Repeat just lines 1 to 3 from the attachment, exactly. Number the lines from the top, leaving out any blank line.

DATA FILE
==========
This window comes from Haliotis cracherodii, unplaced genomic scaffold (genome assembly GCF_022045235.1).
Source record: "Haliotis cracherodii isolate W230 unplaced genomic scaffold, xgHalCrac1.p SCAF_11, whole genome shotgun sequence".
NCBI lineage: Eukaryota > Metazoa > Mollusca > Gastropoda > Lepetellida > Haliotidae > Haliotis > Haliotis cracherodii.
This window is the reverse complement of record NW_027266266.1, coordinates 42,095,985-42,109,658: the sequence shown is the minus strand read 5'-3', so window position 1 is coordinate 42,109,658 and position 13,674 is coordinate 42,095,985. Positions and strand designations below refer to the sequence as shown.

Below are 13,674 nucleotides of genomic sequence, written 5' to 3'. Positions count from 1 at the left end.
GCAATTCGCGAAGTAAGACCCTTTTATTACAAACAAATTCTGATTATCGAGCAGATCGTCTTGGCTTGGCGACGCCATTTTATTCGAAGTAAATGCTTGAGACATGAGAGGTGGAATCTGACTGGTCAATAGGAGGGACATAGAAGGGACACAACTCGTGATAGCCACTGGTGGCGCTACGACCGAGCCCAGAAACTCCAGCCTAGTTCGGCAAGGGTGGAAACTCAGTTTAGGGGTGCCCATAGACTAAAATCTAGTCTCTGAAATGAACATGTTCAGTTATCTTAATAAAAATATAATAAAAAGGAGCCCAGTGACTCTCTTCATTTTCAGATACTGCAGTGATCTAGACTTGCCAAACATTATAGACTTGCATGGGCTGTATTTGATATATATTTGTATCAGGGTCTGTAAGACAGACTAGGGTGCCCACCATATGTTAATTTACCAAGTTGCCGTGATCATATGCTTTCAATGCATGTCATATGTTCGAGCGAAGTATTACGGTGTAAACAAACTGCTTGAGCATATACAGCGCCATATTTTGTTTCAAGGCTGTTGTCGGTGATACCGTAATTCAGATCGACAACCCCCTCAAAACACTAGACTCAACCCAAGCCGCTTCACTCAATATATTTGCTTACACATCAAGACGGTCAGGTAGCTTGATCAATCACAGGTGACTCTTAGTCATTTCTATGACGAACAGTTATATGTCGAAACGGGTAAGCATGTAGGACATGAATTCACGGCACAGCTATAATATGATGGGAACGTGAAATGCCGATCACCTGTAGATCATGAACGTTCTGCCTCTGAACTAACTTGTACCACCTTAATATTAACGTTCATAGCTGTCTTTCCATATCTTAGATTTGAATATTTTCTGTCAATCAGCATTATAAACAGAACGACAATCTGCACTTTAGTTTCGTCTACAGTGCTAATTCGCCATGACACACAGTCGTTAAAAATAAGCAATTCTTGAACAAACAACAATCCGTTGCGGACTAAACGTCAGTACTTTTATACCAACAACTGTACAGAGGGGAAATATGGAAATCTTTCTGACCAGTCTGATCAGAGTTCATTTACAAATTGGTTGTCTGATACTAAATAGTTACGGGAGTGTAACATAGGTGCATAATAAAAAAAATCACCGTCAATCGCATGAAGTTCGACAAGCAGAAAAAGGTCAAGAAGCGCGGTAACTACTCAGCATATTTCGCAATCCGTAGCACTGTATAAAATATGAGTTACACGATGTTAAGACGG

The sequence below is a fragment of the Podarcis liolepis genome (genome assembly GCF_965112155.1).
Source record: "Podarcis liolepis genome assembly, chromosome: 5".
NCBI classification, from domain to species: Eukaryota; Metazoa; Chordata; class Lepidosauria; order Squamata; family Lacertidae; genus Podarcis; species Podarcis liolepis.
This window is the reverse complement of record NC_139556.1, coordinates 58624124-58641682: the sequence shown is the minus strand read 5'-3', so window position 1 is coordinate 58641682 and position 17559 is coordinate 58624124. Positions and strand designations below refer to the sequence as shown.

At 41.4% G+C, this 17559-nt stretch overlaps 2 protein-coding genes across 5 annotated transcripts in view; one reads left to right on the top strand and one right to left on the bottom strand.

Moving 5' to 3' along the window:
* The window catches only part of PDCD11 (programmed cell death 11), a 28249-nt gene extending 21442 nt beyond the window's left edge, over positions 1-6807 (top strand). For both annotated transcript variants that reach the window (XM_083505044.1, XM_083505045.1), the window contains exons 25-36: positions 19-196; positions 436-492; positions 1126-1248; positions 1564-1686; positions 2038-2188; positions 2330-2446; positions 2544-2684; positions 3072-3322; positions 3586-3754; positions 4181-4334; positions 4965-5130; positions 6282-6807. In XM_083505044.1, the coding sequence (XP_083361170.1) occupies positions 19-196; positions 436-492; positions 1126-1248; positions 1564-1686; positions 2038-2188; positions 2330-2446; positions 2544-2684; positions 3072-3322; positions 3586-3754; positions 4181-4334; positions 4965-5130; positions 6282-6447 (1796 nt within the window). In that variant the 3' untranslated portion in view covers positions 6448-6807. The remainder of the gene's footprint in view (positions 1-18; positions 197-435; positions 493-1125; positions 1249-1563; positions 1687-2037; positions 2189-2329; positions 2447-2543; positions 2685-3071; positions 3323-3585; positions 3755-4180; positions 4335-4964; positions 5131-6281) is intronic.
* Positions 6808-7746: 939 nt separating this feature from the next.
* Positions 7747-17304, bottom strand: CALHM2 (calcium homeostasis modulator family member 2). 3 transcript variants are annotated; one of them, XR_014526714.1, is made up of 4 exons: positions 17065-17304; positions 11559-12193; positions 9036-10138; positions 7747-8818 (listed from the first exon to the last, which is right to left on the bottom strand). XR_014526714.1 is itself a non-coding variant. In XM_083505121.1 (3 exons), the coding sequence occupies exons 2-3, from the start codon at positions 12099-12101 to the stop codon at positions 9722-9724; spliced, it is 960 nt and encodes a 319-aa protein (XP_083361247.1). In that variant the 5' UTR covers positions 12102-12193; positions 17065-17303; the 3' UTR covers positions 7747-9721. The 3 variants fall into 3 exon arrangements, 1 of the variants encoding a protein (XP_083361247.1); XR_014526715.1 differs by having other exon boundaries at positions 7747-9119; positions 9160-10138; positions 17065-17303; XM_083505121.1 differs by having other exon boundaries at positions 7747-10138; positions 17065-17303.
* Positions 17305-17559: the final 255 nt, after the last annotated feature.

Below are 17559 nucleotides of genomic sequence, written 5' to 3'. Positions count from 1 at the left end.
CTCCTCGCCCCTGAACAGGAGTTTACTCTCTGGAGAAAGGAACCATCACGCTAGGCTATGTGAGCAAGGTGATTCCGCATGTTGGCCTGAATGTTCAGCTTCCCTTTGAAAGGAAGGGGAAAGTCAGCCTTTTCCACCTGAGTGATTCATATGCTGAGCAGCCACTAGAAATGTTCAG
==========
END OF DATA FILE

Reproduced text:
This window comes from Haliotis cracherodii, unplaced genomic scaffold (genome assembly GCF_022045235.1).
Source record: "Haliotis cracherodii isolate W230 unplaced genomic scaffold, xgHalCrac1.p SCAF_11, whole genome shotgun sequence".
NCBI lineage: Eukaryota > Metazoa > Mollusca > Gastropoda > Lepetellida > Haliotidae > Haliotis > Haliotis cracherodii.